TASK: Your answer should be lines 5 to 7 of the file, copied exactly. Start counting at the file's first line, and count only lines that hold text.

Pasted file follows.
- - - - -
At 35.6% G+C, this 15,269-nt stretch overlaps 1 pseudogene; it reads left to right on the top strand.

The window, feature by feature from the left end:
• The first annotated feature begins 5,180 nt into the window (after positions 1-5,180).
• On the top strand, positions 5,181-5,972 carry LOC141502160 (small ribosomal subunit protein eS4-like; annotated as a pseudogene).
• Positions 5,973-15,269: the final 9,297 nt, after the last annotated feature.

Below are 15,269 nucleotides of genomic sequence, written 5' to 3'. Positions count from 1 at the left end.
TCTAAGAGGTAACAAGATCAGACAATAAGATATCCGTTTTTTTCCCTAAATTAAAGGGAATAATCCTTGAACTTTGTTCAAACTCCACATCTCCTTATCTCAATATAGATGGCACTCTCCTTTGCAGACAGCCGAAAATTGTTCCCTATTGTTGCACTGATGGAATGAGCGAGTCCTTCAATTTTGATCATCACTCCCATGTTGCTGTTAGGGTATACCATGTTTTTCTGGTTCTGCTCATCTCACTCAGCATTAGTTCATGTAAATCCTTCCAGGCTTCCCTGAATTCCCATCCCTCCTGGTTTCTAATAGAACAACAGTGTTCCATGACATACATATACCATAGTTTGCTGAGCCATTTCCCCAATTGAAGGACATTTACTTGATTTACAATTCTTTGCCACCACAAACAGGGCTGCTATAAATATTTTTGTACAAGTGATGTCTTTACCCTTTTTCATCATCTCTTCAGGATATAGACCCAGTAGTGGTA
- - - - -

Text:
• Positions 5,973-15,269: the final 9,297 nt, after the last annotated feature.

Below are 15,269 nucleotides of genomic sequence, written 5' to 3'. Positions count from 1 at the left end.
TCTAAGAGGTAACAAGATCAGACAATAAGATATCCGTTTTTTTCCCTAAATTAAAGGGAATAATCCTTGAACTTTGTTCAAACTCCACATCTCCTTATCTCAATATAGATGGCACTCTCCTTTGCAGACAGCCGAAAATTGTTCCCTATTGTTGCACTGATGGAATGAGCGAGTCCTTCAATTTTGATCATCACTCCCATGTTGCTGTTAGGGTATACCATGTTTTTCTGGTTCTGCTCATCTCACTCAGCATTAGTTCATGTAAATCCTTCCAGGCTTCCCTGAATTCCCATCCCTCCTGGTTTCTAATAGAACAACAGTGTTCCATGACATACATATACCATAGTTTGCTGAGCCATTTCCCCAATTGAAGGACATTTACTTGATTTACAATTCTTTGCCACCACAAACAGGGCTGCTATAAATATTTTTGTACAAGTGATGTCTTTACCCTTTTTCATCATCTCTTCAGGATATAGACCCAGTAGTGGTA